Skip to Main Content
Have library access? Log in through your library
Genre and Generic Change in English Comedy 1660-1710

Genre and Generic Change in English Comedy 1660-1710

Copyright Date: 1993
Pages: 168
  • Book Info
    Genre and Generic Change in English Comedy 1660-1710
    Book Description:

    Corman proposes a new way of looking at genre and generic change and brings a remarkable thoroughness and sensitivity to his study of individual authors and their work.

    eISBN: 978-1-4426-7523-0
    Subjects: Language & Literature

Table of Contents

Export Selected Citations Export to NoodleTools Export to RefWorks Export to EasyBib Export a RIS file (For EndNote, ProCite, Reference Manager, Zotero, Mendeley...) Export a Text file (For BibTex)
  1. Front Matter
    (pp. i-vi)
  2. Table of Contents
    (pp. vii-viii)
  3. Preface
    (pp. ix-2)
  4. 1 The ʹMixt Wayʹ of Comedy
    (pp. 3-20)

    The most important contributionThe London Stagehas made to a critical reassessment of late seventeenth-century drama has been in forcing critics to acknowledge the enormous diversity of dramatic activity in post-Restoration London. It is no longer possible to argue for a monolithic ʹRestoration comedy,ʹ ʹcomedy of manners,ʹ or ʹcomedy of witʹ based on the plays of a few favoured writers, such as Etherege, Wycherley, and Congreve. The pioneering efforts of such critics as A.H. Scouten established the need to look beyond the canon to capture a representative selection of plays; Robert D. Humeʹs Herculean survey of all the new...

  5. 2 Six Representative Comedies, 1670–1675
    (pp. 21-49)

    The most visible and vocal follower of Jonson in the Restoration was, of course, Thomas Shadwell. Shadwellʹs theory of humours is presented most concisely and clearly in the epilogue toThe Humorists:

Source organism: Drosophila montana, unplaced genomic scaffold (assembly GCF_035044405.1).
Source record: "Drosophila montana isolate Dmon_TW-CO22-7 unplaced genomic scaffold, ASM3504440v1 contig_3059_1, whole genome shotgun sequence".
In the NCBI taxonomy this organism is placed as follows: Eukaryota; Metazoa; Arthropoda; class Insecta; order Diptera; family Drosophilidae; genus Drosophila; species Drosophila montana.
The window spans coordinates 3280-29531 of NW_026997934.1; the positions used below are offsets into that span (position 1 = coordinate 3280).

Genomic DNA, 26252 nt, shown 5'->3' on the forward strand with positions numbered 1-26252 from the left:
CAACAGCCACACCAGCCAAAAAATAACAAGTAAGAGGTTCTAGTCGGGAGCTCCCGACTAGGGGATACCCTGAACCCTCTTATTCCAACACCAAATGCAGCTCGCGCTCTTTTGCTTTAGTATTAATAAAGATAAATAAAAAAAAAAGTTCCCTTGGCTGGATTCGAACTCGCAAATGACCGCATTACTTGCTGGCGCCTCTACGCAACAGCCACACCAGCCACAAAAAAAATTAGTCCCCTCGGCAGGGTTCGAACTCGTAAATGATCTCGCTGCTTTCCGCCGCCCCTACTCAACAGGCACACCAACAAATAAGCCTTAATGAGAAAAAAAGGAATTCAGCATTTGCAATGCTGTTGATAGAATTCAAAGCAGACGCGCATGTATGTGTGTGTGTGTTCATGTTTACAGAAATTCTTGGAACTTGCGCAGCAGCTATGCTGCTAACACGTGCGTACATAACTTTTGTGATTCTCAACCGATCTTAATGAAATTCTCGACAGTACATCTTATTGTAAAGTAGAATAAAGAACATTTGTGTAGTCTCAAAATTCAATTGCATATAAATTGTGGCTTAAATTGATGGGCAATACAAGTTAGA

A Humor is the Byas of the Mind,

    By which with violence ʹtis one way inclinʹd:

    It makes our Actions lean on one side still,

    And in all Changes that way bends the Will.

    The Mighty Prince of Poets, Learned BEN,

    Who alone divʹd into the Minds of Men:

    Saw all their wanderings, all their follies knew,

    And all their vain fantastick passions drew,

    In Images so lively...

  6. 3 Six Representative Comedies, 1690–1695
    (pp. 50-91)

    Like most first comedies, includingLove in a WoodandThe Countrey Wit, Congreve’sThe Old Batchelourserves more to summarize its dramatic tradition than to advance it. Johnson describes it as ʹone of those comedies which may be made by a mind vigorous and acute, and furnished with comick characters by the perusal of other poets, without much actual commerce with mankind,ʹ and Southerne confirms this impression in his account of the early revisions of Congreveʹs original manuscript:

    He began his Play the old Bachelor haveing little Acquaintance withe the traders in that way, his Cozens recommended him to...

  7. 4 Six Representative Comedies, 1705–1710
    (pp. 92-133)

    A mere eleven years separateLove for Lovefrom George Farquharʹs equally successful, post-Collier comedy, The Recruiting Officer. Though Congreve and Farquhar have often usefully been associated respectively with the old comedy and the new, the penultimate comedies by these young writers who dominated the London stage for consecutive and slightly overlapping decades also point to the similar problems each faced in coming to terms with their shared comic tradition. That Farquhar, like Congreve and Shadwell before him, gave serious thought to the relationship between the punitive and sympathetic elements in comedy is evident from ʹA Discourse upon Comedy,ʹ his...

  8. Conclusion
    (pp. 134-138)

    In a typically clear and succinct statement, Alastair Fowler summarizes the most frequently employed means of generic change: ʹThe processes by which genres change are the same as those that produce most literary change … Those that stand out may be identified as: topical invention, combination, aggregation, change of scale, change of function, counterstatement, inclusion, selection, and generic mixture. No doubt there are others; but these would be enough in themselves to cover the main changes known to literary historyʹ¹ A fuller summary might consider the impact of what have often been considered extraliterary factors, such as, for Restoration comedy,...

  9. Notes
    (pp. 139-160)
  10. Index
    (pp. 161-168)